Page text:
I spent the last five days in Portland, OR, attending the World Domination Summit 2016 (WDS). The event first organized by Chris Guillebeau in 2011, and after following Chris’ blog for few years, I chose WDS as my professional development trip for this year.
The main values of the event were listed as community, adventure and service, so I thought they all fit quite well into what I do day to day, coaching women.
I loved the challenges where attendees had to come up in pairs, and each be assigned a challenge. Mine was to catch up with someone for fifteen minutes – I ended up calling my grandma.
The music was way too loud. All attendees were given gift boxes, and were instructed not to open them until a certain time. While I can appreciate the built in drama of not knowing, I am not convinced this was the best way to play it, as that meant that hundreds of people will have to spend two hours in the heat. Many headed home before the big reveal.
There were definitely meetups for every interest and hobby – from entrepreneurship to ethical polyamory to meditation circles. Although I was a little surprised to discover that the startups had no structure or agenda to them – they were simply large groups of people left to their own devices.
If there is one thing I know about groups of adults is that we are strangely similar to toddlers – we need organized activities to keep us busy, otherwise, we just wander around, breaking things, and munching on carrot sticks.
Once again, I was struck by the disconnect in mood (and ethos) – the event was held at a large warehouse nightclub (a beautiful venue, by the way) – disco lights, big screens, glow sticks and blaring music. Most of the crowd filtered out to the courtyard, making it almost impossible to mingle by the end of the night – once again, confirming that people would rather be mingling and chatting in small groups.
I can see a more fitting closing party, where the dance/music area was separate from the main area, and few quiet areas were set up. Based on some attendee posts, a number of introverts were anticipating being overwhelmed at the closing party. I was overwhelmed myself, spending the first twenty minutes or so, lying on a bench, and staring at the ceiling.
What went well?
The event was quite well organized, especially considering that the logistics included 1,000 people (and more for the meet-ups, and other additional activities) in Portland downtown core. *Note this was a major downsize from the last few years when the event ballooned to over 2,000 attendees.
We did spend quite a bit of time in lines – waiting to get into the main stage theatre, waiting to get out of the main stage theatre, waiting to get onto shuttle bus, waiting to get into the next event venue, but the actual details were thought through very well.
What could go better?
I sensed a bit of a disconnect in the vibe of the event, and who I know the organizer to be (this knowledge is based on Chris’s public persona, however, I have no reason to doubt his authenticity).
I ran into a friend from Toronto, who, perhaps, without knowing it, was able to shed some light and clear up some of my confusion around the event.
“You have to keep in mind, that most of this crowd IS introverted. AND nerdy. And thus, a bit socially awkward”.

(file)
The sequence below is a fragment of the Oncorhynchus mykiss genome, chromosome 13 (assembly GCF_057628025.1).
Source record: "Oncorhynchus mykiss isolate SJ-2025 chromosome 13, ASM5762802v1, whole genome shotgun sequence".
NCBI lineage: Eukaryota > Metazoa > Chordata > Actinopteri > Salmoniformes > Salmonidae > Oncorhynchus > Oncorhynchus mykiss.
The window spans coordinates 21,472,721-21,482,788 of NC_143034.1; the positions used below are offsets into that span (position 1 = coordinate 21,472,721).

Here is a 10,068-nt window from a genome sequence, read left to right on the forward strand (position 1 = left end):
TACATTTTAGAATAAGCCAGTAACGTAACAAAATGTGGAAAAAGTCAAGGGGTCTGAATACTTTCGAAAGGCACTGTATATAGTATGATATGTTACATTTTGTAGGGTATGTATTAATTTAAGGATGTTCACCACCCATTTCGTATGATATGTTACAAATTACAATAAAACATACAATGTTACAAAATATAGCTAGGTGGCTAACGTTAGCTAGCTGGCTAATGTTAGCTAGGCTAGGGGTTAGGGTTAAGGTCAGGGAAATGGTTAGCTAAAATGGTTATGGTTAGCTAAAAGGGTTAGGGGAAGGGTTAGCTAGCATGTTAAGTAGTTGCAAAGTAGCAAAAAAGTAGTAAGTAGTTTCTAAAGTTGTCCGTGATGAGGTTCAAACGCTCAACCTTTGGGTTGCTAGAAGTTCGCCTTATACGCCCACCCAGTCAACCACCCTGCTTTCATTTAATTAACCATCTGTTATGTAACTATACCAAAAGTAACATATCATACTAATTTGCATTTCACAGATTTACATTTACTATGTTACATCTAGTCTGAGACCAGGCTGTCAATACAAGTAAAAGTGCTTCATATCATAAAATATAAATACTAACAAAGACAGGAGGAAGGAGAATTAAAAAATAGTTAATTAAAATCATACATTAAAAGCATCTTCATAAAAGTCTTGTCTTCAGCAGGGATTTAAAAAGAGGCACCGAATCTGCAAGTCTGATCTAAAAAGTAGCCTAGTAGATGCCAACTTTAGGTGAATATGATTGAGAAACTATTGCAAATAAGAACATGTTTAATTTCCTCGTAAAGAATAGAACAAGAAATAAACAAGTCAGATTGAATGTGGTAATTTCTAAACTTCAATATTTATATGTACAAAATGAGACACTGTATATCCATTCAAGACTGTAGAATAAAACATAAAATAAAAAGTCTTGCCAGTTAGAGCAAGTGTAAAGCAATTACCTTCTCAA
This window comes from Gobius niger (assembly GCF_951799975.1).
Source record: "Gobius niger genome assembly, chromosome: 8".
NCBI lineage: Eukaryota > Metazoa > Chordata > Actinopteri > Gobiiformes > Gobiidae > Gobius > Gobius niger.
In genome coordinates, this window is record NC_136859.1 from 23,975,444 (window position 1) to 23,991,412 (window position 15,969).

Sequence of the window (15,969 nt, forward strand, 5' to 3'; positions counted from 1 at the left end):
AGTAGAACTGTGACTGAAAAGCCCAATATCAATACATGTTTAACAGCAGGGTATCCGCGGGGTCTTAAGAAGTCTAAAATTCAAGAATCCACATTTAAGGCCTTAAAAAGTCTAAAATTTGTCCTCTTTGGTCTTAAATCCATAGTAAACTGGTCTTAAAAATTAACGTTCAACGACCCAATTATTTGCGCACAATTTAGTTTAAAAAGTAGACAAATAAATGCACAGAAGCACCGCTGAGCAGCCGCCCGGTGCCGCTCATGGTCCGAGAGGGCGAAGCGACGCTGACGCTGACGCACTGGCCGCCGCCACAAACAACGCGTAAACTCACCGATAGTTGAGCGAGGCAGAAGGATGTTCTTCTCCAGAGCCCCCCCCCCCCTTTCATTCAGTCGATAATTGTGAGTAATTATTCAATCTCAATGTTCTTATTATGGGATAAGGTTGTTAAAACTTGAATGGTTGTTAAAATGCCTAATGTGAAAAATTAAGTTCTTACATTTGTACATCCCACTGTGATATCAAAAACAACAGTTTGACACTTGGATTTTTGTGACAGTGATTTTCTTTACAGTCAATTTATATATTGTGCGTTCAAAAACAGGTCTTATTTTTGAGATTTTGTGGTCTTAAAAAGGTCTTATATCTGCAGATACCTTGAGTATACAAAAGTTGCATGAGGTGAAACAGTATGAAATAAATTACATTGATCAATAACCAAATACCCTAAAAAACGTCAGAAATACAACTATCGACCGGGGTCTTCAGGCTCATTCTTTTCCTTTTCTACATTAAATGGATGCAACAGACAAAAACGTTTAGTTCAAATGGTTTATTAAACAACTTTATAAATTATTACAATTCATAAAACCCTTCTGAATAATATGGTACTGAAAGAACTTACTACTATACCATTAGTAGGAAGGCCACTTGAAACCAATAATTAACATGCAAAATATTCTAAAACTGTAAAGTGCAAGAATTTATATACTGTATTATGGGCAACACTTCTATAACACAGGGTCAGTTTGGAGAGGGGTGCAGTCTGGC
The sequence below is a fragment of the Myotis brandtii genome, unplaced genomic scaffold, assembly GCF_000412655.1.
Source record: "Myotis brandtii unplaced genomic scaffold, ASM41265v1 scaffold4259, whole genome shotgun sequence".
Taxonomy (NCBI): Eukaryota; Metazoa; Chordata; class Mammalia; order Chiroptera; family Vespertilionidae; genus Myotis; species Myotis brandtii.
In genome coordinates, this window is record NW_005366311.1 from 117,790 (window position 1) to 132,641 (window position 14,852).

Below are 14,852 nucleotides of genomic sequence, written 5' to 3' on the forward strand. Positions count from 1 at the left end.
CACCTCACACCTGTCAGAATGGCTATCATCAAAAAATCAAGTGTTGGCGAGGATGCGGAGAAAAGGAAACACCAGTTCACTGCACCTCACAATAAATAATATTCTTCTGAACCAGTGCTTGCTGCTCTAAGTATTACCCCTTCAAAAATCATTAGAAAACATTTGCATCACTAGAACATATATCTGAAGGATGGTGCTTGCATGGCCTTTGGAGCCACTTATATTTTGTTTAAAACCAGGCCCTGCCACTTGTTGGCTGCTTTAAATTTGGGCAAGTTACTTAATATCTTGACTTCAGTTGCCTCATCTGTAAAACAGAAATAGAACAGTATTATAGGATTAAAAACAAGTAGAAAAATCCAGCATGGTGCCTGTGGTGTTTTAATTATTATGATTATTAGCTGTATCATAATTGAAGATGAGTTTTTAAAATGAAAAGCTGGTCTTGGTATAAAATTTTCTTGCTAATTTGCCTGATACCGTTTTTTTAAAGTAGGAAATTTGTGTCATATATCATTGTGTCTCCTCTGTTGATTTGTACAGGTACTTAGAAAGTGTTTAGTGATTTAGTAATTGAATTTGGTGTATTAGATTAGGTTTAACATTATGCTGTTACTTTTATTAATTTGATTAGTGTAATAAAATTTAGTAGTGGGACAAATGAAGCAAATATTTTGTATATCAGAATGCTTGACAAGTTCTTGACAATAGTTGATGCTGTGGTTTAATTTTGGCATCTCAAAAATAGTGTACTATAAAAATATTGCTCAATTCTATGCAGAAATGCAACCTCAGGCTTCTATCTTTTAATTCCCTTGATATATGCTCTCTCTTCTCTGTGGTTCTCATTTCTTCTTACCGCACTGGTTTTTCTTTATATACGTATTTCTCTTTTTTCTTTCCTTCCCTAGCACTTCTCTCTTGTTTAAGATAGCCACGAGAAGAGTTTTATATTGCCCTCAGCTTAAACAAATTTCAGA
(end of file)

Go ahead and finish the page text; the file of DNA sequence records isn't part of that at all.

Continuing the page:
That explained everything. The weird summer camp feel of the activities. The seemingly contrived nature of high-fiving the ambassadors upon entering the theatre. The superhero walk.
And I, ladies and gentlemen, am a hardcore geek.
So you can appreciate the disconnect.
What the hell is the difference, you may wonder. Or, you are already exclaiming “Who, the fuck, cares???”, in which case, I invite you to peruse my recent blog post on that very matter, and politely excuse yourself from discussion at hand.
Many have attempted to distinguish between nerds and geeks (and dorks, and dweebs, and more… however, my black and white nature feels more at peace with a Boolean argument).
Curiously, both groups share one characteristic – intelligence. After that, significant difference between the species must be noted.
Urban Dictionary defines “nerd” as someone whose IQ exceeds his weight.
Geeks often portray high intelligence and obsession with one or more subject, while nerds often combine high intelligence with social ineptitude.
Unwittingly, I have excluded myself from the proud ranks of nerds, as soon as I read “The Hobbit”, and hated it. I went so far as removing “reading Lord of the Rings” from my bucket list, further cementing my non-nerdom.
I have avoided writing about certain events, not wanting to be bashed by the fundamentalists. Yes, every event that has been running for a long time has them.
Just try criticizing Burning Man. Oyyyy…
For me, that resulted in an awkward Skype conversation with a devout Burner, demanding to know why I was not 100% sold on the event. No reservations of any kind are allowed among the fundamentalists. It is about faith, after all.
In X, we trust, and all that. The nature of X is completely irrelevant – be it veganism, Burning Man, or ultra running.
And there you have it. A weekend of the World Domination, and another semantic argument.
Will I be back?
I can see how coming for the second time promises to be significantly better than the first time, given a cliquish feel of the crowd. It is significantly easier to insert yourself into groups, once you know someone in that group.
Yet, my first experience at WDS may indeed prevent the second experience from ever happening.
I also see this as possibly cost prohibitive in the future. With the main stage tickets running for over $600 USD, cross-country flight and four to five night stay – the opportunity cost is simply too high.
I can head to Guatemala for a month instead. Going to WDS again means not going elsewhere.